FWIW those little black boxes weren't the spying gear - they were just boring old occupancy meters.

  5. This post has been deleted by its author

    1. Anonymous Coward
      Anonymous Coward

      Re: The degree of privacy in the workplace.

      American or European? There's likely a large difference ...

  6. Potemkine! Silver badge
    Big Brother

    Bloody wage slaves

    How do they dare to revolt against their masters? We pay them, they belong to us!

    1. not.known@this.address

      Re: Bloody wage slaves

      "They wouldn't be called 'human resources' if they weren't meant to be strip-mined"...

  7. Binraider Silver badge

    Company with sucky, uncompetitive products also has measures to demotivate staff. Why should we be surprised. Move bank already people, there are far better alternatives absolutely readily available.

  8. Rich 11 Silver badge

    Symptom of a deeper malaise

    Any employer feeling the need to monitor their employees to such a degree is at best only papering over the cracks and not recognising a deeper problem. Most people are good and fair-minded, and show loyalty when treated as adults trusted to do their jobs. Treat people well, with flexibility and understanding of their circumstances, and they will respond well on those occasions when the employer needs a few extra hours at short notice. Treat people with mistrust and hold them to every minute of the day, especially when overworked and under-resourced, and many -- if not most over time -- will effectively end up working to rule and be less inclined to be creative and constructive.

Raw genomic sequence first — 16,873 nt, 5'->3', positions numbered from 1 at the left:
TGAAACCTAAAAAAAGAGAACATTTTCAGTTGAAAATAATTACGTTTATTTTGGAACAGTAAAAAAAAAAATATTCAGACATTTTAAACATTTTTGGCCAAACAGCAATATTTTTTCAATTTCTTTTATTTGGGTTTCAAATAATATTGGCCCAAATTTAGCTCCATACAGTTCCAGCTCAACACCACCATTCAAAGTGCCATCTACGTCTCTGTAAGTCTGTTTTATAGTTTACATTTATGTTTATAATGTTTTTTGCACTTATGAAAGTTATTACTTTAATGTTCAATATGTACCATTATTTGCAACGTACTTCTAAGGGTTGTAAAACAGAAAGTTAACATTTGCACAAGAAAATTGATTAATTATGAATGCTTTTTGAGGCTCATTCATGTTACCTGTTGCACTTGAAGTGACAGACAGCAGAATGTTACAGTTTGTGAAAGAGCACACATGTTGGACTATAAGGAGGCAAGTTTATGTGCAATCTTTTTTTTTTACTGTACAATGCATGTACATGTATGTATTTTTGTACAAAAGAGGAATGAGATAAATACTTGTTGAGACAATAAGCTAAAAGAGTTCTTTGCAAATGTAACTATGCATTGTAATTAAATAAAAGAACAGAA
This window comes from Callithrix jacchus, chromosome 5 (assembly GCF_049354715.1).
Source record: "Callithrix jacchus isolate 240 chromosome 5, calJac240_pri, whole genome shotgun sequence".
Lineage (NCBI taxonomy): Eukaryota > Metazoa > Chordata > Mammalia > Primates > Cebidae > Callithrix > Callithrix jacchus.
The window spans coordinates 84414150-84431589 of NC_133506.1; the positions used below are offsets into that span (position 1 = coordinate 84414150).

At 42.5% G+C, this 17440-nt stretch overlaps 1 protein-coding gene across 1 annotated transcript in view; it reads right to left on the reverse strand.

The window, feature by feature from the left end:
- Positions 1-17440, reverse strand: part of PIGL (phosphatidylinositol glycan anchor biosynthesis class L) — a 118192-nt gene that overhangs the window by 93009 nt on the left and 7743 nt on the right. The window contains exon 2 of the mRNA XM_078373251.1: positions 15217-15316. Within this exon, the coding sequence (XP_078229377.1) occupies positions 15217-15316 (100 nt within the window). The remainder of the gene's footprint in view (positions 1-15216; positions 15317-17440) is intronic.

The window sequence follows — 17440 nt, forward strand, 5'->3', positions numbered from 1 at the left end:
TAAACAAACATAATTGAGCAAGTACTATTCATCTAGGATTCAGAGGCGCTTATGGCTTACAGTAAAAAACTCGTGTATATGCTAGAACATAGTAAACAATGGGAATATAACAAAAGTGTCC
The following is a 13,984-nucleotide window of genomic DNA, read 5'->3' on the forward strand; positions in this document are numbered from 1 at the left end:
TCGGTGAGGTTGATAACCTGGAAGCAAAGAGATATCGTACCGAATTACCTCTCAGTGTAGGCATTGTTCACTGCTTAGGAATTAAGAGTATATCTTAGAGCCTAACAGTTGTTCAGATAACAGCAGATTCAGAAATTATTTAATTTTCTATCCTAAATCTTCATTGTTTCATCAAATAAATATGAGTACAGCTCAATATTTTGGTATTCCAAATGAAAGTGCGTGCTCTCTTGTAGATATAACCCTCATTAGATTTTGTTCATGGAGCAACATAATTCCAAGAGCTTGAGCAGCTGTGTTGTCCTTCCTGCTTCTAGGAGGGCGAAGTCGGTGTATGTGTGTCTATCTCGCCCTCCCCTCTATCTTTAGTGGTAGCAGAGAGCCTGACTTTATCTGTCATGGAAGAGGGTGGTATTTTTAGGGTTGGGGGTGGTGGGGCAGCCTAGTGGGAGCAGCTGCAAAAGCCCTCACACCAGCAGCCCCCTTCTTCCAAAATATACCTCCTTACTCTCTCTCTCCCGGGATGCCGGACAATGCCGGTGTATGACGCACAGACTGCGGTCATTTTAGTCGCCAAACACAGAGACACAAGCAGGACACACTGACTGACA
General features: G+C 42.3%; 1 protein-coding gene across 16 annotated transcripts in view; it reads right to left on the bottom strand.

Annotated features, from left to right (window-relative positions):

Good managers will be able to identify any slackers taking advantage of trust and goodwill, not least because the slacker's colleagues will soon make it clear they are not willing to put up with parasitic behaviour. Poor managers, on the other hand, are more likely to micromanage and look to a bureaucratic and/or intrusive performance improvement process because deep down they know they don't have the ability to turn a bad situation around by providing good leadership and showing trust.

    Well, that's my experience anyway.

  9. Azamino

    Necessary evil

    Any office operating a hotdesk policy needs to know the utilisation of desks, we have a live system that updates a noticeboard in reception so that staff know where they can find a seat (admittedly far less of a problem nowadays). The kit used to measure that usage is the flipside to being allowed / instructed to work from home at least two days a week.

    No excuse for prying though.

  10. Anonymous Coward
    Anonymous Coward

    Same company can't explain how to calculate interest

    I have a credit card with them. (Keeping as emergency backup, but it doesn't get used much at all.) The one time I had to pay interest (simply forgot a payment, so about $30 in interest/fees), I tried following the instructions they provided to confirm the amount... and it didn't match. Long story short, the instructions say to calculate the average daily balance (which they won't tell you how to do, no matter how many times you contact them, and they apparently don't use a standard method), then multiply by the interest rate. Then they tell you that this means the interest is compounded daily - which is totally wrong, it's monthly. Despite a dozen contacts with them, they couldn't understand daily vs monthly compounding, nor how to get the numbers they provided.

  11. don't you hate it when you lose your account

    Expensive way to spy

    Just friend all your slaves on Facebook, all the info you can need. ( old reg story about the ausssi and the hangiver )

  12. Roger Kynaston

    how to fool the system

    If everyone put ice cubes in their underpants the sniffers would not detect them and the data would be useless!